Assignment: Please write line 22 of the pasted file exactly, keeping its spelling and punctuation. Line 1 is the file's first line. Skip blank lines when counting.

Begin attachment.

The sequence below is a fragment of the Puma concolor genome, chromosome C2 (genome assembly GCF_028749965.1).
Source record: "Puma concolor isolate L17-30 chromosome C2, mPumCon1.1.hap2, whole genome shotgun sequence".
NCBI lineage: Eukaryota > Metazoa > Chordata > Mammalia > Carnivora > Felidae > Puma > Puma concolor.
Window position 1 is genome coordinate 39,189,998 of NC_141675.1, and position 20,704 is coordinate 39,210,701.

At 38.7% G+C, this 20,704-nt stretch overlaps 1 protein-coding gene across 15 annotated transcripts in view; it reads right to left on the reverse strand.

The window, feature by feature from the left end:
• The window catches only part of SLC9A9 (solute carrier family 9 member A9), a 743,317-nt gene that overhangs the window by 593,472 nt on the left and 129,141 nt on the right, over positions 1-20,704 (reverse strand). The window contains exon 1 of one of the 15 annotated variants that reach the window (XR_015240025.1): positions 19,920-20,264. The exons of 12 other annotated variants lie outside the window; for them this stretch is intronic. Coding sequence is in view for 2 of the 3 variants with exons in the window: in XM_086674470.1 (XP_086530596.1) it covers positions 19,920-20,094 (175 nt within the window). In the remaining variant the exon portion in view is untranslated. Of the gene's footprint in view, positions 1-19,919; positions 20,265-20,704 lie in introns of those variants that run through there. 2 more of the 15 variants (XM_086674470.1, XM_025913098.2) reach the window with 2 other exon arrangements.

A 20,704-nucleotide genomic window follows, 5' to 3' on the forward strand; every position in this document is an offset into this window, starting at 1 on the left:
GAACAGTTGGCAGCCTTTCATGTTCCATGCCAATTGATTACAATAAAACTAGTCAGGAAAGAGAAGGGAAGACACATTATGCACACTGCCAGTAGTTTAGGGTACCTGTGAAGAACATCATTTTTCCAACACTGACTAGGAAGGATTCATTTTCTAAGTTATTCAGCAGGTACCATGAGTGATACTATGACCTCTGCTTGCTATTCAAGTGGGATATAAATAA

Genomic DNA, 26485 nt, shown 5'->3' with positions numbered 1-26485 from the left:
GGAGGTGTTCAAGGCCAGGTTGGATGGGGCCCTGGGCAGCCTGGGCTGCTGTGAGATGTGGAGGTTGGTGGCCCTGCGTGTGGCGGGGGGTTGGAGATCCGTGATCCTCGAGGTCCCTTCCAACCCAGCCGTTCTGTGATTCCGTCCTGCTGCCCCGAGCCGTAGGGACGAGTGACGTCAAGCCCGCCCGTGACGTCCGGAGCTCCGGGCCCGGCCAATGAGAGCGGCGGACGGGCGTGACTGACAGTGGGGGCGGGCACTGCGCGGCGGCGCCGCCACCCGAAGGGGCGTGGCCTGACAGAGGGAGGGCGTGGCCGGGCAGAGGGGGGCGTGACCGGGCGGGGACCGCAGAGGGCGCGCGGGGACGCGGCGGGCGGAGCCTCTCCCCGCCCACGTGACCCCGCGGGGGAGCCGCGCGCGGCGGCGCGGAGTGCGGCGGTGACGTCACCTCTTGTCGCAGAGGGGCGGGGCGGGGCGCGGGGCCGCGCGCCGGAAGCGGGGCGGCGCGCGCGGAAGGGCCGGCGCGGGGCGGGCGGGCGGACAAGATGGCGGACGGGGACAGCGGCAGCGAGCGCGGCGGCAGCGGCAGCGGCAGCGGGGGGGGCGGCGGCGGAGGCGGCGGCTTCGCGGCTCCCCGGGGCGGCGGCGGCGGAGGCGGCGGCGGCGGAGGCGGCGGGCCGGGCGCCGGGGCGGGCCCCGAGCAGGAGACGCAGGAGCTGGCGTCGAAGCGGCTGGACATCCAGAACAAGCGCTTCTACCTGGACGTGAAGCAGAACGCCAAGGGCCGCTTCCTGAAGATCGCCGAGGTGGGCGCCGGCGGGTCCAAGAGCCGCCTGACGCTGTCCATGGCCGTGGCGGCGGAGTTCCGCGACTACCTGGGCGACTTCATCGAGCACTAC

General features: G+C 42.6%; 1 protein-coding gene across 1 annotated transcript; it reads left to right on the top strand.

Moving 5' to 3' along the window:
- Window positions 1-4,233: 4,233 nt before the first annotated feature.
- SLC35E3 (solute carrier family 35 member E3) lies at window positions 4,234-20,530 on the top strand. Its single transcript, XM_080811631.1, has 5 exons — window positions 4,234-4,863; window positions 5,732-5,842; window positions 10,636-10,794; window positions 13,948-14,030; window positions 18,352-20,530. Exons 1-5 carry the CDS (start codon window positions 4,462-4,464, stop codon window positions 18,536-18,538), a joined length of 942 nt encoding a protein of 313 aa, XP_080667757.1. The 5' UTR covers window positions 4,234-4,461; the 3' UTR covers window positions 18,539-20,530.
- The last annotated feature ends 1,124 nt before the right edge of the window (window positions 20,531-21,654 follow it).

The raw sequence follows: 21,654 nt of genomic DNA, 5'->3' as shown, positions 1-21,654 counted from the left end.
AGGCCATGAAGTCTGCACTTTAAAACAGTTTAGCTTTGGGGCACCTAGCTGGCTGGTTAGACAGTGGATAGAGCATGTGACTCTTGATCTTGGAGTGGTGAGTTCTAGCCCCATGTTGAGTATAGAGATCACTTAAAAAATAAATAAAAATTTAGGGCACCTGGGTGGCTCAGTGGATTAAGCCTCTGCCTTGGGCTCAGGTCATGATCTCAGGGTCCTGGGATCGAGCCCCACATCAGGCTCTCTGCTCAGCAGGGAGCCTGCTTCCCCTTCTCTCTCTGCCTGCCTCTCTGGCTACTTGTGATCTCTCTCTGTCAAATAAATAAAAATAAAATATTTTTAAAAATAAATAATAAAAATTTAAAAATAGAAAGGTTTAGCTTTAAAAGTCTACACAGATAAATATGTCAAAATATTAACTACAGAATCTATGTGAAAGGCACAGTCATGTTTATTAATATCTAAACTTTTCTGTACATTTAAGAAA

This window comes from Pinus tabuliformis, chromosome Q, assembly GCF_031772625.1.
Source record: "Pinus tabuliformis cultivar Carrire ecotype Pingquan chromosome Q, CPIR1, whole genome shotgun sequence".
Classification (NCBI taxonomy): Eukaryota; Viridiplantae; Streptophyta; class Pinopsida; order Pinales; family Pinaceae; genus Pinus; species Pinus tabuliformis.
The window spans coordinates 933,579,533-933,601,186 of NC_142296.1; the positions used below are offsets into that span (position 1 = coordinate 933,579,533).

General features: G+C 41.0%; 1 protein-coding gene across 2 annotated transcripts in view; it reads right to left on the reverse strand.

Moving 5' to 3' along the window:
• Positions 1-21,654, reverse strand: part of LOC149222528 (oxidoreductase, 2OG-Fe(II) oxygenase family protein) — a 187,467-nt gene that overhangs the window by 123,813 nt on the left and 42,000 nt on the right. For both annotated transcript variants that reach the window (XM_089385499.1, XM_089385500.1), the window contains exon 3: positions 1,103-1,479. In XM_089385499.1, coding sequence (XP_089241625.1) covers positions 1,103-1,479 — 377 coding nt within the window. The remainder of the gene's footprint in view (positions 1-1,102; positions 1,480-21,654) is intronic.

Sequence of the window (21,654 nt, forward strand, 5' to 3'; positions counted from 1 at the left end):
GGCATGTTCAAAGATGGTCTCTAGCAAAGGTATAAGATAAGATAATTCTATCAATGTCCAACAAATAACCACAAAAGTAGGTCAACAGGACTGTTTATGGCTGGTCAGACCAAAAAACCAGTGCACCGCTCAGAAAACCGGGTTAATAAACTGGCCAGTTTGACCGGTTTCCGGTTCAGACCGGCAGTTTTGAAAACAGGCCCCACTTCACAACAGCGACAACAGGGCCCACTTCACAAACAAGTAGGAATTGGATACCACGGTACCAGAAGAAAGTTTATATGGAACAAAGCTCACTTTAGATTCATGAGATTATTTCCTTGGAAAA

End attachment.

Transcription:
The window spans coordinates 933,579,533-933,601,186 of NC_142296.1; the positions used below are offsets into that span (position 1 = coordinate 933,579,533).